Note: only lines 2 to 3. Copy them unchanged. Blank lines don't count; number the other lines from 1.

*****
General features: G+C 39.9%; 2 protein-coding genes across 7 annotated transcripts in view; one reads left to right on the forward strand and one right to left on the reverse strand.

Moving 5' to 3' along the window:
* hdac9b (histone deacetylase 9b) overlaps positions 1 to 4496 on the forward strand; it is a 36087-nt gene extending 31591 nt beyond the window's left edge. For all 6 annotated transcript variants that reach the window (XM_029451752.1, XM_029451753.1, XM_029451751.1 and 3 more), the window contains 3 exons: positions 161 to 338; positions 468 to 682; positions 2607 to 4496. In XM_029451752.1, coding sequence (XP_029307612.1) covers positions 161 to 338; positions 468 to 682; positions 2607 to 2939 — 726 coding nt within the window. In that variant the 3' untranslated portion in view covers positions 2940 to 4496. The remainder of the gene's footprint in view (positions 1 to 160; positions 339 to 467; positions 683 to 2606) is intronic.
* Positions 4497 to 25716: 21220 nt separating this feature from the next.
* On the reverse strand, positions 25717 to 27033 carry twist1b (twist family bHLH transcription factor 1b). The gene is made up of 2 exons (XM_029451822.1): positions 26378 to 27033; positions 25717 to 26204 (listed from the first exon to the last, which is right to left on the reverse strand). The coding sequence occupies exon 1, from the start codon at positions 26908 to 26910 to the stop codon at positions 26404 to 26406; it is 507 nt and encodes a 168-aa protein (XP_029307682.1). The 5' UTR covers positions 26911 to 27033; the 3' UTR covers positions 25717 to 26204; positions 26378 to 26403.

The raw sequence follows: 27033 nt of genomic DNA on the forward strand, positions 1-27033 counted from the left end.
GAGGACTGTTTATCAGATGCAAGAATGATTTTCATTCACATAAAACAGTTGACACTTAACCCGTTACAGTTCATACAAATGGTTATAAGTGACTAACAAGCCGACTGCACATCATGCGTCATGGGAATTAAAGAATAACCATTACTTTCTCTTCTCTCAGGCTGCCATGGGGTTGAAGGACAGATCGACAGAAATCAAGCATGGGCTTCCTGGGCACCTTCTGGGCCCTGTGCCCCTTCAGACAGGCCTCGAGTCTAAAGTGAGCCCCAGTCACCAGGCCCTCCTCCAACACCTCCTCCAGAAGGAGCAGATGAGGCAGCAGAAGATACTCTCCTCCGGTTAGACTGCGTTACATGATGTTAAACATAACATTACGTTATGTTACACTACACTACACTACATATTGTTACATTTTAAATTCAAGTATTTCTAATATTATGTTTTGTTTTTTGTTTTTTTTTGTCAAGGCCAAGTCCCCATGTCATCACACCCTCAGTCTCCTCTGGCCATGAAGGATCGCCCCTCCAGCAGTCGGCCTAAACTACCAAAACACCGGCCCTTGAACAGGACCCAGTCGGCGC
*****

Moving 5' to 3' along the window:
* hdac9b (histone deacetylase 9b) overlaps positions 1 to 4496 on the forward strand; it is a 36087-nt gene extending 31591 nt beyond the window's left edge. For all 6 annotated transcript variants that reach the window (XM_029451752.1, XM_029451753.1, XM_029451751.1 and 3 more), the window contains 3 exons: positions 161 to 338; positions 468 to 682; positions 2607 to 4496. In XM_029451752.1, coding sequence (XP_029307612.1) covers positions 161 to 338; positions 468 to 682; positions 2607 to 2939 — 726 coding nt within the window. In that variant the 3' untranslated portion in view covers positions 2940 to 4496. The remainder of the gene's footprint in view (positions 1 to 160; positions 339 to 467; positions 683 to 2606) is intronic.